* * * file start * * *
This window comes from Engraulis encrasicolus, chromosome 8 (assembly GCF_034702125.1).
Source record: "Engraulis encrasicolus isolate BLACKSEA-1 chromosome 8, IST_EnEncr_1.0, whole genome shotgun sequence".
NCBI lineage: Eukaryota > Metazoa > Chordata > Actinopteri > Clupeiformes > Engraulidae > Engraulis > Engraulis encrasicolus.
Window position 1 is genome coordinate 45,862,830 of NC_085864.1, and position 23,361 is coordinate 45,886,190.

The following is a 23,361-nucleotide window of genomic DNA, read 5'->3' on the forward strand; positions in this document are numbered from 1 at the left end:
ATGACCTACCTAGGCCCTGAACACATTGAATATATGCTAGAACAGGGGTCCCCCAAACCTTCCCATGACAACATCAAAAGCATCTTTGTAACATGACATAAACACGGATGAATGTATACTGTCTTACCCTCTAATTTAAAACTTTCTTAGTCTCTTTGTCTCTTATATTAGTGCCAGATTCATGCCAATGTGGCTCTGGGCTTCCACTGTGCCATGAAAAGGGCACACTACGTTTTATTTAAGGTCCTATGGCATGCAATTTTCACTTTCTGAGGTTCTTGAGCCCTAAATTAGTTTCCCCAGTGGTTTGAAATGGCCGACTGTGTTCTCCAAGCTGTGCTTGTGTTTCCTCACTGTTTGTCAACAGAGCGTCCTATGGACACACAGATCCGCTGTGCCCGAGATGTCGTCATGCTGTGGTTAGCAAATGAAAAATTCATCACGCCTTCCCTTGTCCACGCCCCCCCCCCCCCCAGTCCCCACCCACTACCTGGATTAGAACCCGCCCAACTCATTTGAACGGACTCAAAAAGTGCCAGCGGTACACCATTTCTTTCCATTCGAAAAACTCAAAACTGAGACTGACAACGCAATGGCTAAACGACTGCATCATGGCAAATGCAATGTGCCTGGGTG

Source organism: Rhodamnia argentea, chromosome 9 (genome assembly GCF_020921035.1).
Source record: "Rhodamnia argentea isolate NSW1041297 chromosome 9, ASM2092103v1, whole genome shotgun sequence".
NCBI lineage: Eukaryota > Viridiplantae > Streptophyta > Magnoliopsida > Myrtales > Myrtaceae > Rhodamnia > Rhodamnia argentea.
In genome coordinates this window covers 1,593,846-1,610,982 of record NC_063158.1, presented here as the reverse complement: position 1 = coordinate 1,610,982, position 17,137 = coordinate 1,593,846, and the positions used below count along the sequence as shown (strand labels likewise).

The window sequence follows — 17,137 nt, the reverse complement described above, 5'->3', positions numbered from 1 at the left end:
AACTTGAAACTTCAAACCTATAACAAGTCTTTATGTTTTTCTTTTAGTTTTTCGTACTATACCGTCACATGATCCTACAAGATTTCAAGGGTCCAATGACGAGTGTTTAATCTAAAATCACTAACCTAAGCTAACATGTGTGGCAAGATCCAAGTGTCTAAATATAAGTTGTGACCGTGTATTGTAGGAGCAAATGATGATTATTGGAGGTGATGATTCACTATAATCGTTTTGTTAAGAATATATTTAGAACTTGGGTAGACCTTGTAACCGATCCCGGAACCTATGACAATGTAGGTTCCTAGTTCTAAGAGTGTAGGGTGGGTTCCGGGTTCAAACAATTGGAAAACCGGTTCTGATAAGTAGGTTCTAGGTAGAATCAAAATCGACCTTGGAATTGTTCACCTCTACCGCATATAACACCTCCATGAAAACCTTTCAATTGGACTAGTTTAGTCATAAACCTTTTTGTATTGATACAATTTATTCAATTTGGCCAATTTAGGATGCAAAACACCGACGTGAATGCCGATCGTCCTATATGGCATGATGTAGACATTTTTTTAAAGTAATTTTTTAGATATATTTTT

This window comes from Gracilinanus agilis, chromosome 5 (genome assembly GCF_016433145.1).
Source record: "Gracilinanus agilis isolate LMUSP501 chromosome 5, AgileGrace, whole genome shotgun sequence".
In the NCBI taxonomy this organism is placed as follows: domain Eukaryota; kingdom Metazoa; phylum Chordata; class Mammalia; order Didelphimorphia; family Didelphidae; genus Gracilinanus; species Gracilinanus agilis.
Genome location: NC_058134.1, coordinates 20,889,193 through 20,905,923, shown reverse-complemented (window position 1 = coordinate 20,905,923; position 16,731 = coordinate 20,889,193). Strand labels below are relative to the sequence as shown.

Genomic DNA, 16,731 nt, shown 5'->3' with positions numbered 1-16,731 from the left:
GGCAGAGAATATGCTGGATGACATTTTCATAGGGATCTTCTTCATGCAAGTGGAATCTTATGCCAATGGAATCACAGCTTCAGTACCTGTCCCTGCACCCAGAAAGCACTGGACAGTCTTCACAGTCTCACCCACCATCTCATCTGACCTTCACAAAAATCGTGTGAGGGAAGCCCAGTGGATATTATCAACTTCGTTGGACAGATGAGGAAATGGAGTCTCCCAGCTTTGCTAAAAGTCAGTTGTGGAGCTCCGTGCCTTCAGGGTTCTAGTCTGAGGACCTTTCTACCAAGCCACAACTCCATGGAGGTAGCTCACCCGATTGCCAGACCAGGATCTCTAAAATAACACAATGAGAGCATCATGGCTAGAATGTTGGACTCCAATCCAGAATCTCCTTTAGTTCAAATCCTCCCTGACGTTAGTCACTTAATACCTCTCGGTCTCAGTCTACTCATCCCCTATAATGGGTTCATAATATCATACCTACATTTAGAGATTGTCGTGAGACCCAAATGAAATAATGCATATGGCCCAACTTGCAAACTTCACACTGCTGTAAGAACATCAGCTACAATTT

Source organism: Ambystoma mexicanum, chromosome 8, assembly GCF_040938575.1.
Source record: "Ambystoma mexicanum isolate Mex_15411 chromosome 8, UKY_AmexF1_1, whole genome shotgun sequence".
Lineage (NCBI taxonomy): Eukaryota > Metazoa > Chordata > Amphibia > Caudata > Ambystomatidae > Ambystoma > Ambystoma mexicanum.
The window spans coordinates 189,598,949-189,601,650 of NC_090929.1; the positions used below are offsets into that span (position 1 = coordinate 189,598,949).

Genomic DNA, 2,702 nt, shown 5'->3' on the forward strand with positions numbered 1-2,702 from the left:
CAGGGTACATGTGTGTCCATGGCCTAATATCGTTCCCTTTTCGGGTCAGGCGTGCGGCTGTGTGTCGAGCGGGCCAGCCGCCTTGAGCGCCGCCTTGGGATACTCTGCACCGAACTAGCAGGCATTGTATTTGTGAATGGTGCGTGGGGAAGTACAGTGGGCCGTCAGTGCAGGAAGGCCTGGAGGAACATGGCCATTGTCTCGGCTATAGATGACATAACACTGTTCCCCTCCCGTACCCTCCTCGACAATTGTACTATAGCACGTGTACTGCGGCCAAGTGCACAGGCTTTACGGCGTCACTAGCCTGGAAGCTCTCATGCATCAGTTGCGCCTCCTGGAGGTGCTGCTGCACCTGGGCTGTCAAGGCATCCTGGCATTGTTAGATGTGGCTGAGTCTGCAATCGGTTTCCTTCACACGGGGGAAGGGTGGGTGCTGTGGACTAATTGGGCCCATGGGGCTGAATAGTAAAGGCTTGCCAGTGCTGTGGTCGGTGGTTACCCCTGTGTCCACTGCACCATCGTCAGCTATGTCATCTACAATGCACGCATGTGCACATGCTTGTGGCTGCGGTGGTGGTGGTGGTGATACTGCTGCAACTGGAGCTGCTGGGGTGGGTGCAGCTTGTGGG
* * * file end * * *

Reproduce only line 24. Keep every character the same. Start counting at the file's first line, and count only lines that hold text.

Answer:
CAGGGTACATGTGTGTCCATGGCCTAATATCGTTCCCTTTTCGGGTCAGGCGTGCGGCTGTGTGTCGAGCGGGCCAGCCGCCTTGAGCGCCGCCTTGGGATACTCTGCACCGAACTAGCAGGCATTGTATTTGTGAATGGTGCGTGGGGAAGTACAGTGGGCCGTCAGTGCAGGAAGGCCTGGAGGAACATGGCCATTGTCTCGGCTATAGATGACATAACACTGTTCCCCTCCCGTACCCTCCTCGACAATTGTACTATAGCACGTGTACTGCGGCCAAGTGCACAGGCTTTACGGCGTCACTAGCCTGGAAGCTCTCATGCATCAGTTGCGCCTCCTGGAGGTGCTGCTGCACCTGGGCTGTCAAGGCATCCTGGCATTGTTAGATGTGGCTGAGTCTGCAATCGGTTTCCTTCACACGGGGGAAGGGTGGGTGCTGTGGACTAATTGGGCCCATGGGGCTGAATAGTAAAGGCTTGCCAGTGCTGTGGTCGGTGGTTACCCCTGTGTCCACTGCACCATCGTCAGCTATGTCATCTACAATGCACGCATGTGCACATGCTTGTGGCTGCGGTGGTGGTGGTGGTGATACTGCTGCAACTGGAGCTGCTGGGGTGGGTGCAGCTTGTGGG